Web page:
Brahms, himself a pianist, greatly enriched the piano repertoire of Romanticism. In 1892 he composed Three Intermezzi, Op. 117. His collection Six Piano Pieces, Op. 118 from 1893, dedicated to Clara Schumann, also contains four pieces called Intermezzo, and another three Intermezzo pieces are included in his collection Four Piano Pieces, Op. 119 from the same year; these are Brahms’s last compositions for piano.

Franz Schubert
Selection of songs

Franz Schubert by his music opened the way for the song, hitherto written mostly by untrained enthusiastic dilettantes, to get into the repertoire of professional composers. Schubert arrived at the concept in which the two components – vocal and instrumental – form a unity, which became a model for future generations. In his strophic songs, he abandoned simple repetition in many cases and varied the individual strophes based on the content of the text. His followers were particularly inspired by his complex song formations. Schubert also employed different approaches to piano accompaniment – from simple harmonic support through color characterization and illustration to the organic combination of vocal and instrumental lines. Schubert used a wide variety of texts for his music, including the poetry of his close friends. The author of the poem Nacht und Träume (Night and Dreams) was Matthäus von Collin, younger brother of the writer and playwright Heinrich von Collin, the author of the drama Coriolan, for which Ludwig van Beethoven composed the overture. The song Rastlose Liebe (Restless Love) dates from 1815 and Schubert dedicated it to his teacher Antonio Salieri. It was written only a few months after Schubert set to music a scene from J. W. Goethe’s Faust, Gretchen am Spinnrade (Gretchen at the Spinning Wheel), which marked the beginning of the composer’s fame as a songwriter.

Klement Slavický
Ej, srdénko moje (Oh, My Heart So Wretched), cycle of songs on Moravian folk poetry

Klement Slavický’s oeuvre is one of the most valuable legacies of Czech music of the late 20th century. He was born in Tovačov in the district of Přerov and often returned in his work to his native region for the inspiration. During the Second World War he composed Moravian Songs for tenor and piano, after the end of the war, a suite of love songs to Moravian folk poetry called Šohajé, and in 1951, Moravian Dance Fantasies for orchestra. While many composers of the time used folk sources in a defense (self-defense) against the dictates of the aesthetics of Socialist Realism, for Slavický the influences of folk music formed a natural part of his musical thought. In 1951 he had to leave his post of the music director and conductor of Czechoslovak Radio because he was accused of being a “formalist”. The song cycle Ej, srdénko moje (Oh, My Heart So Wretched) on the words of Moravian folk poetry was written in 1954 and ranks among the similarly inspired works of Leoš Janáček and Bohuslav Martinů.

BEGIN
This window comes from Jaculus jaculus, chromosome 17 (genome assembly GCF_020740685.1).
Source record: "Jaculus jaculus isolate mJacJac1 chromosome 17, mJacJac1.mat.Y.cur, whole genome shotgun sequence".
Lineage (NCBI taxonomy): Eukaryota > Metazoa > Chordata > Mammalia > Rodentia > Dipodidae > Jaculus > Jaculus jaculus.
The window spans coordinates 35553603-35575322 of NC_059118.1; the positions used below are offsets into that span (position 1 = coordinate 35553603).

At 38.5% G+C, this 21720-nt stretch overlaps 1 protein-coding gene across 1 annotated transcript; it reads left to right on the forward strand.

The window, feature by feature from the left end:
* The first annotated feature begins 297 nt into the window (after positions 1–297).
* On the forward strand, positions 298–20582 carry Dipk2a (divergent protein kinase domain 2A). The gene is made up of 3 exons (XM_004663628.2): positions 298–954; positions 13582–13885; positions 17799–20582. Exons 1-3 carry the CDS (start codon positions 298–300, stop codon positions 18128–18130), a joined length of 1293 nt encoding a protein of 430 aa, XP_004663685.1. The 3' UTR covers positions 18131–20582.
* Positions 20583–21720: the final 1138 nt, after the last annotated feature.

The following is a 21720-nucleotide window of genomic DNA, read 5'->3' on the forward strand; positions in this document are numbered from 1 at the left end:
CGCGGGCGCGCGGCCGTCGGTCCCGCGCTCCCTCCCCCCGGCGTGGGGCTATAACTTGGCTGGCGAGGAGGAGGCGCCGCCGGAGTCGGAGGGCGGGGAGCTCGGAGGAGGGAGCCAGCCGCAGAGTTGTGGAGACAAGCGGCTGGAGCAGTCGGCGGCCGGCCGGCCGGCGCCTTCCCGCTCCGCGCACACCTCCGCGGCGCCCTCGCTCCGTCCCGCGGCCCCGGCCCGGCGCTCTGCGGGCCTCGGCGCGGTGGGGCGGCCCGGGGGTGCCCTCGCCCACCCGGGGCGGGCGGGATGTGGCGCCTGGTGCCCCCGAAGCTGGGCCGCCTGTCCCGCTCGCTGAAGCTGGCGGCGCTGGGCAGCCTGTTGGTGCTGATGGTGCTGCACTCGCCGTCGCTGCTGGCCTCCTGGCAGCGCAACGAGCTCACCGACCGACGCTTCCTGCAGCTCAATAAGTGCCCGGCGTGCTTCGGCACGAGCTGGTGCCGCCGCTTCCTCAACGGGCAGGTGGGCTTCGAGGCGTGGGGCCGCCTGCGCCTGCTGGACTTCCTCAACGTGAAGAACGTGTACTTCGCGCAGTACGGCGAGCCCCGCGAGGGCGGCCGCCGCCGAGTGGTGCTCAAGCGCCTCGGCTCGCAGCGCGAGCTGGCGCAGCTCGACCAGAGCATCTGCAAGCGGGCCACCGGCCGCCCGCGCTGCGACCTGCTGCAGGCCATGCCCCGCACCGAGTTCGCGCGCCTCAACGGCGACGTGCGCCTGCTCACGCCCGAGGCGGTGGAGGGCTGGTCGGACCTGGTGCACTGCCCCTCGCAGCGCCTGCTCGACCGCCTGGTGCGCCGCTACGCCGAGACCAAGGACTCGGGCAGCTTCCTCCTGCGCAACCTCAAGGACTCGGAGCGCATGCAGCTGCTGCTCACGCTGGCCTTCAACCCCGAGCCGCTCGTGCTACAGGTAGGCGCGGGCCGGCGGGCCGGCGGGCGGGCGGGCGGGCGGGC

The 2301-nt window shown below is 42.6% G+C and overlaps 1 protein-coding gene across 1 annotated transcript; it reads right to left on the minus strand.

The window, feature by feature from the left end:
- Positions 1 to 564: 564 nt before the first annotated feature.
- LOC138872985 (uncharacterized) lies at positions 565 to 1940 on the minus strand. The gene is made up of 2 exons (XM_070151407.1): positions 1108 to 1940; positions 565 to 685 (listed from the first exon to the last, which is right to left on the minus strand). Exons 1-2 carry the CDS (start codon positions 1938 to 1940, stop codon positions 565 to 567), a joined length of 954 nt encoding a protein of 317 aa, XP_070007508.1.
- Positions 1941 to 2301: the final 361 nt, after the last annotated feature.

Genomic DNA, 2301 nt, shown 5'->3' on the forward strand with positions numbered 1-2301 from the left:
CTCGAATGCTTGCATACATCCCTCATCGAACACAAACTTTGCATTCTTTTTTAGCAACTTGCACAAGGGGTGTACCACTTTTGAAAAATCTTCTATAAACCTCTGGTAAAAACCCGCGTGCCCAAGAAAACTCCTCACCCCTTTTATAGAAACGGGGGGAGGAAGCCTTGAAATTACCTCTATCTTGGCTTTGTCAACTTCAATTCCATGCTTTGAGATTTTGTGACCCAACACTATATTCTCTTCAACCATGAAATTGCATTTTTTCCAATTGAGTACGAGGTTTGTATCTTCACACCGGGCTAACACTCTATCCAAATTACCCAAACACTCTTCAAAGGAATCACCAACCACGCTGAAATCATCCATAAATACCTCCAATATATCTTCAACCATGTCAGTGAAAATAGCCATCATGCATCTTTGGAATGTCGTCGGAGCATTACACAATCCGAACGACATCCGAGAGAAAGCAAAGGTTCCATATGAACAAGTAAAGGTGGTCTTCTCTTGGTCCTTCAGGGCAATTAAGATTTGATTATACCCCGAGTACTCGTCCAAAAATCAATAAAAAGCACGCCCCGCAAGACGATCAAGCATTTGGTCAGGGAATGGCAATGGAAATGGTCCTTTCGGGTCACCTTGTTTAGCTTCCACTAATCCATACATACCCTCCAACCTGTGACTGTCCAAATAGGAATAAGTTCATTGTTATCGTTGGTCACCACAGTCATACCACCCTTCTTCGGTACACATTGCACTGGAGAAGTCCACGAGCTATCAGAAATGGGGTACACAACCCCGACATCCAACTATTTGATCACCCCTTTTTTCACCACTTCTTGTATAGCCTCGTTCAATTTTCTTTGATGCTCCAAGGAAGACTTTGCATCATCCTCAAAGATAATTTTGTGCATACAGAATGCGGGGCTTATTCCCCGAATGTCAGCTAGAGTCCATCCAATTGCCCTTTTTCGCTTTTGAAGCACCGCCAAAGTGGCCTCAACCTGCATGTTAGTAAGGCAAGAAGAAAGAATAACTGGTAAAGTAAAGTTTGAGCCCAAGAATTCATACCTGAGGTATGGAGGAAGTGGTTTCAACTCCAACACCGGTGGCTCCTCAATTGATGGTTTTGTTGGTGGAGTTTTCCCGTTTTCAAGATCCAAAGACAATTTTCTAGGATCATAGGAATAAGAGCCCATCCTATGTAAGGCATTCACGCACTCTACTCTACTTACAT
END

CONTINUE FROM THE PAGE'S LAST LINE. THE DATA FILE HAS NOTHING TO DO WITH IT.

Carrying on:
Antonín Dvořák
Furiant & Cigánské melodie (Gypsy Melodies)

Antonín Dvořák was also often inspired by folk art and utilized its elements in sophisticated stylization. He used the folk dance furiant several times in the scherzo movement of his symphonies. The furiant is a Bohemian couple dance with a characteristic rhythmic component. It is in 3/4 time, but the placement of accents gives the impression of a simultaneous progression of 2/4 (trochaic) and 3/4 (dactylic) meters. Therefore it is not a dance with a variable beat in the true sense, but a transitional type resembling “mateník” (folk dances of the late 17th and 18th century with alternating time signatures and step variations). The term “furiant” [overly confident fellow] once characterized a rebellious peasant. In 1878 Dvořák composed two dazzling pieces for piano and entitled them Furiant, although they are not constructed upon the characteristic irregular rhythm mentioned above and are more like free fantasies. They were first performed on 17 November 1878 in Prague by Karel Slavkovský, to whom they are dedicated.

In 1859, Adolf Heyduk (1835–1923) published Gypsy Melodies, a collection of poems belonging to the wave of poetry deliberately imitating folk texts. Dvořák was asked to set them to music by the tenor Gustav Walter (1835–1910), a native of Bílina in North Bohemia and a member of the Vienna Court Opera. For this purpose, Adolf Heyduk translated his verses into German and Dvořák composed to the German text. Interpreted by Gustav Walter, the first and fourth songs were performed in Vienna on 4 February 1881; the fourth song – the deeply emotional Když mne stará matka (Songs My Mother Taught Me) – eventually became the best known of this song cycle.